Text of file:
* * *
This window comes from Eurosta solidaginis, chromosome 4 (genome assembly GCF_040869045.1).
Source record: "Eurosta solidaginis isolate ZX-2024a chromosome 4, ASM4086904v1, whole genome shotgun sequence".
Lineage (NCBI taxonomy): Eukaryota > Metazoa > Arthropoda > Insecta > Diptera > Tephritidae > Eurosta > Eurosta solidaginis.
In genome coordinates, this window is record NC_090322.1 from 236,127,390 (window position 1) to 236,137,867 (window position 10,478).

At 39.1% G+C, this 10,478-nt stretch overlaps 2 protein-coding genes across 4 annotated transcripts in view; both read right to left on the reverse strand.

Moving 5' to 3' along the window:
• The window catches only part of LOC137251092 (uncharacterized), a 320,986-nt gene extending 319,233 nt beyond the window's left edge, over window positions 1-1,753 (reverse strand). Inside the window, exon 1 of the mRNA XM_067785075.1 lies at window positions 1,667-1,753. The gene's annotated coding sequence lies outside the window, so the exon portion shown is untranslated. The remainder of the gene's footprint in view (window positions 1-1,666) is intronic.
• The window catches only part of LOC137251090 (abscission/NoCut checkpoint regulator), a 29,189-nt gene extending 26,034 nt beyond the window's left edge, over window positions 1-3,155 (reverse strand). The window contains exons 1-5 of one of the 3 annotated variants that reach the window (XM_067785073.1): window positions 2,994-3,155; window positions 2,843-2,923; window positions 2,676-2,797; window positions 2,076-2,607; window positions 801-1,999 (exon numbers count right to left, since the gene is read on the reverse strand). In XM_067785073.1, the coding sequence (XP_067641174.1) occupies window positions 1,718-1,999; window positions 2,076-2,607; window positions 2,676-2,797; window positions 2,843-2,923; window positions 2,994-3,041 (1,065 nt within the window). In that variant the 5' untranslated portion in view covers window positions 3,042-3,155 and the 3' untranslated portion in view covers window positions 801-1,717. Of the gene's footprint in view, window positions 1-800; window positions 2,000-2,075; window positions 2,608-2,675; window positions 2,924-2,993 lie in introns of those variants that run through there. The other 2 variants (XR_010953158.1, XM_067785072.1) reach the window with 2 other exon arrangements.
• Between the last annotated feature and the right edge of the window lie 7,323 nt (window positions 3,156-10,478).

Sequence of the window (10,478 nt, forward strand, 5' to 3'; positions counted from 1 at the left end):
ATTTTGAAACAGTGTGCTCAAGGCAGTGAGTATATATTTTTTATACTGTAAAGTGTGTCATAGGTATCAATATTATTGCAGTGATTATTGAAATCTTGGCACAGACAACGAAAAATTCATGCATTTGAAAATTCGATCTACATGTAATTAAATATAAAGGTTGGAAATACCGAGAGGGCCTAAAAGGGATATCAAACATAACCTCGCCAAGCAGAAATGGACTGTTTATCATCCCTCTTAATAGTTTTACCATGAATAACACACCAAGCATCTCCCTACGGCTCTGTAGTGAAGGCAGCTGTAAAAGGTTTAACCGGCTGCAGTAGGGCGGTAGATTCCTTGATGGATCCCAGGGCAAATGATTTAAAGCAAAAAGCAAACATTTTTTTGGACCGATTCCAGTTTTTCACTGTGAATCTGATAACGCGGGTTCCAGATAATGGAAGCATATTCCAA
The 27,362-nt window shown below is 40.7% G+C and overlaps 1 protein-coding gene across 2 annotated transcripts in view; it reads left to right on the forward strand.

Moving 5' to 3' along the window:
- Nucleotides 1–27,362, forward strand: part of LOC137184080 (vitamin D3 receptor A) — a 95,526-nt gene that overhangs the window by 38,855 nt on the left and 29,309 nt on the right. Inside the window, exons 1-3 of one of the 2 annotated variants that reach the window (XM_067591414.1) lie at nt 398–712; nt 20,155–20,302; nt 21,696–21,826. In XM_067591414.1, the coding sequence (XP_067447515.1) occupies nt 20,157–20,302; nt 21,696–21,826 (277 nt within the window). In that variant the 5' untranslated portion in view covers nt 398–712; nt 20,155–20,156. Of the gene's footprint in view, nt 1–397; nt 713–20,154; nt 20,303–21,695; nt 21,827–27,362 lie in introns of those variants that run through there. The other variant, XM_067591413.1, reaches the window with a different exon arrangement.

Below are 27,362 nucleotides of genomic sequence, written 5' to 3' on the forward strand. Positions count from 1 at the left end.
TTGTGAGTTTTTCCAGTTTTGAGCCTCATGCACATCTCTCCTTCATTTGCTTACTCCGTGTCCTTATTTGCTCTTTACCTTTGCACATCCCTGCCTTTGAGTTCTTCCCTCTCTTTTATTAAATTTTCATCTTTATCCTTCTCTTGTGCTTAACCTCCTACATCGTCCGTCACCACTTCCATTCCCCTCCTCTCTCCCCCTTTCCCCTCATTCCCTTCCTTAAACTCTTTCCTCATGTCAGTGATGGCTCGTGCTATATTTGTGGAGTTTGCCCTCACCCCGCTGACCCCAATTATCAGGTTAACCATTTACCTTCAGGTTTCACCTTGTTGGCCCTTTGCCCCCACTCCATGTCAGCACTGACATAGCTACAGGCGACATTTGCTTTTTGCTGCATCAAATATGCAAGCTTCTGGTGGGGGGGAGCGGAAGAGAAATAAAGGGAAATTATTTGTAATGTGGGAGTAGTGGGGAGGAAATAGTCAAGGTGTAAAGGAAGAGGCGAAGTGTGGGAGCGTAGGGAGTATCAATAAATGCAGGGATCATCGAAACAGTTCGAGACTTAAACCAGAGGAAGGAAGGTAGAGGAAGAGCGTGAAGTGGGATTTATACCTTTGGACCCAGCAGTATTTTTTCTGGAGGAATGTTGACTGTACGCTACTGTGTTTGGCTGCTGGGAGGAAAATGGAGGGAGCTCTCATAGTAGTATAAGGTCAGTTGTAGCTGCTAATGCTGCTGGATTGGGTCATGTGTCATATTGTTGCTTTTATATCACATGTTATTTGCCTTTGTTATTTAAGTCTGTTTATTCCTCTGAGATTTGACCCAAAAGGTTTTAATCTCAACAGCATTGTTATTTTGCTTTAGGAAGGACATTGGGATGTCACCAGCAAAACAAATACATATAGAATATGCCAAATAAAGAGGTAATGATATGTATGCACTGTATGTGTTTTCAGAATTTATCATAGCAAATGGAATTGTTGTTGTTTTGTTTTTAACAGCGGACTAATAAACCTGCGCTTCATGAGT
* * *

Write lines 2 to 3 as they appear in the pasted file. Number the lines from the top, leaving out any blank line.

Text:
Source record: "Eurosta solidaginis isolate ZX-2024a chromosome 4, ASM4086904v1, whole genome shotgun sequence".
Lineage (NCBI taxonomy): Eukaryota > Metazoa > Arthropoda > Insecta > Diptera > Tephritidae > Eurosta > Eurosta solidaginis.